What exactly Mr. Farage has in mind is not clear. But his campaign plays into a fervid political climate in Britain, which suggests that his critique might gain traction. The Conservatives, trailing Labour in opinion polls by double digits, are seizing on social and culture issues to try to galvanize their voters.
Mr. Sunak asserted this week that the Labour Party was in league with criminal gangs and unscrupulous lawyers in promoting the flow of asylum seekers across the channel. He presented himself as the bulwark against this illegal immigration, the kind of claim Mr. Farage might have made when he was in politics.
“If Farage is smart, he will use this as a runway to some kind of political comeback,” said Matthew Goodwin, a professor of politics at the University of Kent whose recent book, “Values, Voice and Virtue,” claims that Britain is ruled by an out-of-touch elite that is well to the left of the broader population.
“This is just the tip of the iceberg,” Mr. Goodwin said. “The institutions, like the banks, are dominated by people who lean much further to the cultural left than many voters and who often do not even realize they are being political.”
Such sweeping assertions are open to debate, of course. In the United States, Gov. Ron DeSantis of Florida has had mixed results going after what he calls the “woke” policies of corporate giants like the Walt Disney Company.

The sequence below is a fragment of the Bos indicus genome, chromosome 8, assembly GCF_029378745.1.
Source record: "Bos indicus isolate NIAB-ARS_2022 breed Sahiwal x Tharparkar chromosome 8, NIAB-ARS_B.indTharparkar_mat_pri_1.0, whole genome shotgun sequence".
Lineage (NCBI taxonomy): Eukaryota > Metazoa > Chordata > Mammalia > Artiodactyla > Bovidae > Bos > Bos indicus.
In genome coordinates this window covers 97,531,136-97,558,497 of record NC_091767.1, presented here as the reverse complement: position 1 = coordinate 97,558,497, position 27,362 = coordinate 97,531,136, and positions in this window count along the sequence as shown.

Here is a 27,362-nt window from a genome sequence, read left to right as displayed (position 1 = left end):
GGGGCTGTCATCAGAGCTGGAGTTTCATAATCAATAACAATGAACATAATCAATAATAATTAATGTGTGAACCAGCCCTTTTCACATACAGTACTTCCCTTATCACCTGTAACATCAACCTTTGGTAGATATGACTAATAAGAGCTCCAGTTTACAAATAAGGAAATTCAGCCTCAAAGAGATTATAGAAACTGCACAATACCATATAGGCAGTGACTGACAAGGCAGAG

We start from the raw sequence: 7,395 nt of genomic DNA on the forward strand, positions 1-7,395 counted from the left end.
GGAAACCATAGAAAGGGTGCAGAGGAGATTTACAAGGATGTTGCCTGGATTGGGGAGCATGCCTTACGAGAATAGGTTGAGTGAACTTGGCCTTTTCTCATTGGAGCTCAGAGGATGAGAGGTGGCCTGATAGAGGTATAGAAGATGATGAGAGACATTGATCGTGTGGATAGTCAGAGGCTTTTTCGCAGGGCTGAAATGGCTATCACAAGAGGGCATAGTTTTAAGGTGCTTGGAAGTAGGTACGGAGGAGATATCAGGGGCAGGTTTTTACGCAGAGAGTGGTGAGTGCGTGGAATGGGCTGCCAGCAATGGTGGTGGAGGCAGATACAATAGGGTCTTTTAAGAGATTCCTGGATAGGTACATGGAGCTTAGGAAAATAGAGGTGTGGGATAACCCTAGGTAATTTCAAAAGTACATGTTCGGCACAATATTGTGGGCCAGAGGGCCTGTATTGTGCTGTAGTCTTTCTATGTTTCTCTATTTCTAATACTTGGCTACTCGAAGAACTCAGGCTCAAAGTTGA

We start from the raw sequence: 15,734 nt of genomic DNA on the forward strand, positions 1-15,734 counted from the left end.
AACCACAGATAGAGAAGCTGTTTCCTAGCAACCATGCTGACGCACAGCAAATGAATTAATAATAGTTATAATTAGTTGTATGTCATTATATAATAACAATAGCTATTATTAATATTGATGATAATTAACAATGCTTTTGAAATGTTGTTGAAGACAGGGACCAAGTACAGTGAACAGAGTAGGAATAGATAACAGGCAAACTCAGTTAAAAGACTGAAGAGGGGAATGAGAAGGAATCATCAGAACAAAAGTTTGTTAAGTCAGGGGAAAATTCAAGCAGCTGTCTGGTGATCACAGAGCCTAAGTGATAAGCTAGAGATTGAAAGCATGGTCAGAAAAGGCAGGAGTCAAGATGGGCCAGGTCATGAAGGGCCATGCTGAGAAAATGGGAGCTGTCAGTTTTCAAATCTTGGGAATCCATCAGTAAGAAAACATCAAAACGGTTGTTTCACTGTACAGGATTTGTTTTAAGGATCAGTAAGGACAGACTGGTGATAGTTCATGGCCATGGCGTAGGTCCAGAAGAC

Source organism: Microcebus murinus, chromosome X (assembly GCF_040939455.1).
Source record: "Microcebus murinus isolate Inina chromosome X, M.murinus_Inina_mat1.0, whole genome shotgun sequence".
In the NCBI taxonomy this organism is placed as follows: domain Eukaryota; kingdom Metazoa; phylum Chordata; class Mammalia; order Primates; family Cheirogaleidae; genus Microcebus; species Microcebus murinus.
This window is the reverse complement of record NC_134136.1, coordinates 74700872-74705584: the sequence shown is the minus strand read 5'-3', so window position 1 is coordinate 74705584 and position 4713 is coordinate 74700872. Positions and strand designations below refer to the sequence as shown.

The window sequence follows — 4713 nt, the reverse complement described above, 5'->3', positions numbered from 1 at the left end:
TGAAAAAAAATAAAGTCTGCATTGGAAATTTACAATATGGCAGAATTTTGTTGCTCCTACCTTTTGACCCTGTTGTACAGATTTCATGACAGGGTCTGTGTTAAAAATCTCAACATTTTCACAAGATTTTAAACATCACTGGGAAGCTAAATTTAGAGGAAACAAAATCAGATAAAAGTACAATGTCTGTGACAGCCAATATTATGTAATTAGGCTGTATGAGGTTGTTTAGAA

What makes Mr. Farage’s story striking is that he turned out to be right on the facts of the banking case — and some bastions of the British banking and media establishment turned out to be wrong.
In late June, Mr. Farage said on social media that his bank told him it planned to close his account in July. Seven other banks, he said, turned him down when he tried to open a new account. He said he believed he had been flagged as a “politically exposed person,” meaning he was vulnerable to bribery by foreign governments, and therefore a risk to the bank.
In early July, the BBC reported that the bank, now identified as Coutts, dropped Mr. Farage because he was not maintaining adequate account balances — and that his politics had nothing to do with it. But on July 18, Mr. Farage made public a 40-page document he obtained from the bank, which painted a different picture.
Mr. Farage, the report said, is “considered by many to be a disingenuous grifter,” often criticized for racist or xenophobic statements. Such statements, it said, put Mr. Farage at odds with the bank’s goal of being an “inclusive organization.” The report also noted that he is an ally of Mr. Trump’s and a fan of President Vladimir V. Putin of Russia, though the bank’s risk committee found no evidence of “direct links” between him and the Russian government.
“There are significant reputational risks to the bank in being associated with him,” the report concluded, recommending that Coutts wind down its relationship with Mr. Farage after the expiration of a mortgage
The BBC’s economics editor, Simon Jack, and the chief executive of BBC News, Deborah Turness, apologized to Mr. Farage — as did Ms. Rose, who confirmed that she was the source for its report. She expressed regret for discussing his account, as well as for “the deeply inappropriate language contained in those papers.”
For Mr. Farage, who has sometimes seemed adrift since Britain left the European Union, it seemed the springboard to a new cause, if not a return to politics.
“It signals a big campaign on behalf of the huge number of ordinary people who’ve been de-banked and have had no one to speak up for them,” Mr. Farage said through a spokeswoman at GB News.